The wafers 14 carry a layer 96 of processable material, such as resist. The layer 96 contains a substance that is volatized and released at the process temperature. The resist coating unit (COT) 36 is used to apply the layer 96 of resist that is thermally processed by the heat treatment apparatus 100 at the process temperature. This volatile substance evaporates off of the wafer 14 when the layer 96 is exposed to the heat energy contained in the gaseous environment in process space 94 at temperatures sufficient to heat the wafer 14 and layer 96 to process temperatures. The waste product produced by this evaporation may need to be removed from the gaseous environment inside process space 94 and the processing chamber 50.
With continued reference to
In an alternate embodiment and as best seen in the detailed view of
A compartment 74 defined by the shielding plate 55, two sidewalls 53, and a bottom plate 72 is formed below the horizontal shielding plate 55. Supporting plate 76, shutter arm 78, lift pin arm 80, and hydraulic cylinders 82, 84 are arranged in the compartment 74. In another embodiment, the lid 68 is extended to enclose the entire heat treatment apparatus, pressurizing compartment 74 simultaneously with the processing chamber 50. Sealing the passageways 60 in which the lift pins 62 reside may be optional for this embodiment.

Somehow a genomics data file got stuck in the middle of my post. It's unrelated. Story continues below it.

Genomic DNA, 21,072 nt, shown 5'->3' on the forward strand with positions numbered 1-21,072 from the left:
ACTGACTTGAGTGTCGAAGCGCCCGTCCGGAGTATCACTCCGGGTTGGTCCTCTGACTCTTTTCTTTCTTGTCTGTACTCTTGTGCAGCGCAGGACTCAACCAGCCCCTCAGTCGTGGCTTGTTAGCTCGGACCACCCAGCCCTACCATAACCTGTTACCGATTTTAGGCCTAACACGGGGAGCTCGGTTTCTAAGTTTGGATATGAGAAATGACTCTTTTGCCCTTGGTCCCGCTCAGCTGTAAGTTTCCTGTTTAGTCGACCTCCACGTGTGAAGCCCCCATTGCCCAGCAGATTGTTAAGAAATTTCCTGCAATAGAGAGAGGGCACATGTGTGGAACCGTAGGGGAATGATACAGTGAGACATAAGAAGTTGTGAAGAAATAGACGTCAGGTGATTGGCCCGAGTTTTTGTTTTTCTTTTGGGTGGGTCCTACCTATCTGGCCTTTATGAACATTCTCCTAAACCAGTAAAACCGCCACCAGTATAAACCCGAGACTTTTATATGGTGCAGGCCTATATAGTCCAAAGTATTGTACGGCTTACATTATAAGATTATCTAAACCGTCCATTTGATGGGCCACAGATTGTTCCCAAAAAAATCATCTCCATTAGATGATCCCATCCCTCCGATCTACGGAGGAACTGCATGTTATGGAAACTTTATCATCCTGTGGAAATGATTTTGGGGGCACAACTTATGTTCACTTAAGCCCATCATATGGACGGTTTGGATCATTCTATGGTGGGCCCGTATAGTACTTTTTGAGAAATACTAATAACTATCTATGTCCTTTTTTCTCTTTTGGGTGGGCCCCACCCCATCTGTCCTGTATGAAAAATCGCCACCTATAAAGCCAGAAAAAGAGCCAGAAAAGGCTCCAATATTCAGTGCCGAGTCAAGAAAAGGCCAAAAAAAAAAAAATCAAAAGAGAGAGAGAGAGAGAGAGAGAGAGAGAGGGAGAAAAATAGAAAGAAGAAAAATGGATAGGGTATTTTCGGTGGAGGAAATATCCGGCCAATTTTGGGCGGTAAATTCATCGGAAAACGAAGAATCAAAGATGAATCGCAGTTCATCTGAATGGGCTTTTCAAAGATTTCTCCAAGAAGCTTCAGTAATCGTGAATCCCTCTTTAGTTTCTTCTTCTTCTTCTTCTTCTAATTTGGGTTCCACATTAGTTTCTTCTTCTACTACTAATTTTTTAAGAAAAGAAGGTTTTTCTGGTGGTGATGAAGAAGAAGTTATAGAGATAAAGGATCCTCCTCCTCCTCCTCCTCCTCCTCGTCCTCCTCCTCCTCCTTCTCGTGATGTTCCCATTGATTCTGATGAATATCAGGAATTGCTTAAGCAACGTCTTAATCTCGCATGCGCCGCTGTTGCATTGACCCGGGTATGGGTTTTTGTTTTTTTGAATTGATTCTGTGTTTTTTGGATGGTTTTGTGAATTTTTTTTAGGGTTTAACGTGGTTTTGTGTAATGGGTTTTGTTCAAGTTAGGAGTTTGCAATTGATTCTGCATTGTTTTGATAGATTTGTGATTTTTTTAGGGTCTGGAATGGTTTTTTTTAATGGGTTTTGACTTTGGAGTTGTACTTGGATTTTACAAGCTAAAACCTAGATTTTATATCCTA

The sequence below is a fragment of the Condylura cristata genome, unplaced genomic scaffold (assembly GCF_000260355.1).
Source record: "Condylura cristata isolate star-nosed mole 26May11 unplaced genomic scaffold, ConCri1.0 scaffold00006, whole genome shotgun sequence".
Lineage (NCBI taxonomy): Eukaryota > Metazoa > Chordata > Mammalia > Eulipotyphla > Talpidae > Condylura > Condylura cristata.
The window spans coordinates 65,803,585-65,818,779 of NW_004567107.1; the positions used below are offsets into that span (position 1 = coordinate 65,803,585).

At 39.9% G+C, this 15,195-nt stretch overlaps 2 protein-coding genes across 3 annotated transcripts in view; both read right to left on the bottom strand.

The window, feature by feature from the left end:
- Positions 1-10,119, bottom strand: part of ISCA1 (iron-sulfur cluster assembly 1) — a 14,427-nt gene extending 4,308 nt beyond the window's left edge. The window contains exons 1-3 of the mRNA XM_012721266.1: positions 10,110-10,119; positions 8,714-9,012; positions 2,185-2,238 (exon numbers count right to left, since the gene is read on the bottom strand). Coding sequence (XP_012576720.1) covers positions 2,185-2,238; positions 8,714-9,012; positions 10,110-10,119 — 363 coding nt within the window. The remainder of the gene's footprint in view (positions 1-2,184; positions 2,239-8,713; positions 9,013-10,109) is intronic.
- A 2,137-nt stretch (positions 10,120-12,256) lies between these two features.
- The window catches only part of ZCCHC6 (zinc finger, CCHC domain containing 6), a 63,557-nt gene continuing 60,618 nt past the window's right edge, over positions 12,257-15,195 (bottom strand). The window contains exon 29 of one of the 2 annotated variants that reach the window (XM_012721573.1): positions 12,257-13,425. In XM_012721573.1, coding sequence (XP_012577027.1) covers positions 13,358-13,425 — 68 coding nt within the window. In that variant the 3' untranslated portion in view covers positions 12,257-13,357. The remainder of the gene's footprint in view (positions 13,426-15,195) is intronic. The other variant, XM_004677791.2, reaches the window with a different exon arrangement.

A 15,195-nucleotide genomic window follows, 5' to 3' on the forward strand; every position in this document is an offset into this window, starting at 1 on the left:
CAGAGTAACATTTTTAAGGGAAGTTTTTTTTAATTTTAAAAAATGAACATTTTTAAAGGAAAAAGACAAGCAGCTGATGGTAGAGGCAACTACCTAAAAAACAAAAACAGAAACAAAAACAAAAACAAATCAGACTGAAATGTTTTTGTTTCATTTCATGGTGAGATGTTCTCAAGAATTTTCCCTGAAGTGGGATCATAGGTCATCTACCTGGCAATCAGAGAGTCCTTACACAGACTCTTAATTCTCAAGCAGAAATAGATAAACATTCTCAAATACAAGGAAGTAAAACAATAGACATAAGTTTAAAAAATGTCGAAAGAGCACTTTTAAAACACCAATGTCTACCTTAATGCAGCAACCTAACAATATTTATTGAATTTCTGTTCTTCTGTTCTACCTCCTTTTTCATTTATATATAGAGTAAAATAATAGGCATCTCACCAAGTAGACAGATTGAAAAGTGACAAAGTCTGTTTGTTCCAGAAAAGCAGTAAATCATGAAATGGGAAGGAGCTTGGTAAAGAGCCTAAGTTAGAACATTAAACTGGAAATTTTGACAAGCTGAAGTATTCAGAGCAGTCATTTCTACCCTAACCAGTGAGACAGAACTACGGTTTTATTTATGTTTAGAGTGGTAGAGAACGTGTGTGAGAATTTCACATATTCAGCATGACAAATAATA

With reference to
While the present invention has been illustrated by a description of various embodiments and while these embodiments have been described in considerable detail, it is not the intention of the applicant to restrict or in any way limit the scope of the appended claims to such detail. Additional advantages and modifications will readily appear to those skilled in the art. The invention in its broader aspects is therefore not limited to the specific details, representative apparatus and method, and illustrative examples shown and described. Accordingly, departures may be made from such details without departing from the spirit or scope of applicant's general inventive concept.
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|1||"Supercritical Fluid", downloaded from http://en.wikipedia.org/wiki/Supercritical-fluid on Sep. 23, 2009.|
|2||"Supercritical Fluid", downloaded from http://en.wikipedia.org/wiki/Supercritical—fluid on Sep. 23, 2009.|
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|Citing Patent||Filing date||Publication date||Applicant||Title|
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|U.S. Classification||396/611, 118/733, 430/330|
|Cooperative Classification||G03F7/168, G03F7/38|
|European Classification||G03F7/16Z, G03F7/38|
|Mar 30, 2007||AS||Assignment|
Owner name: TOKYO ELECTRON LIMITED,JAPAN
Free format text: ASSIGNMENT OF ASSIGNORS INTEREST;ASSIGNOR:HEAD, BRIAN H.;REEL/FRAME:019091/0056
Effective date: 20070329
|Jun 15, 2010||CC||Certificate of correction|
|Mar 14, 2013||FPAY||Fee payment|
Year of fee payment: 4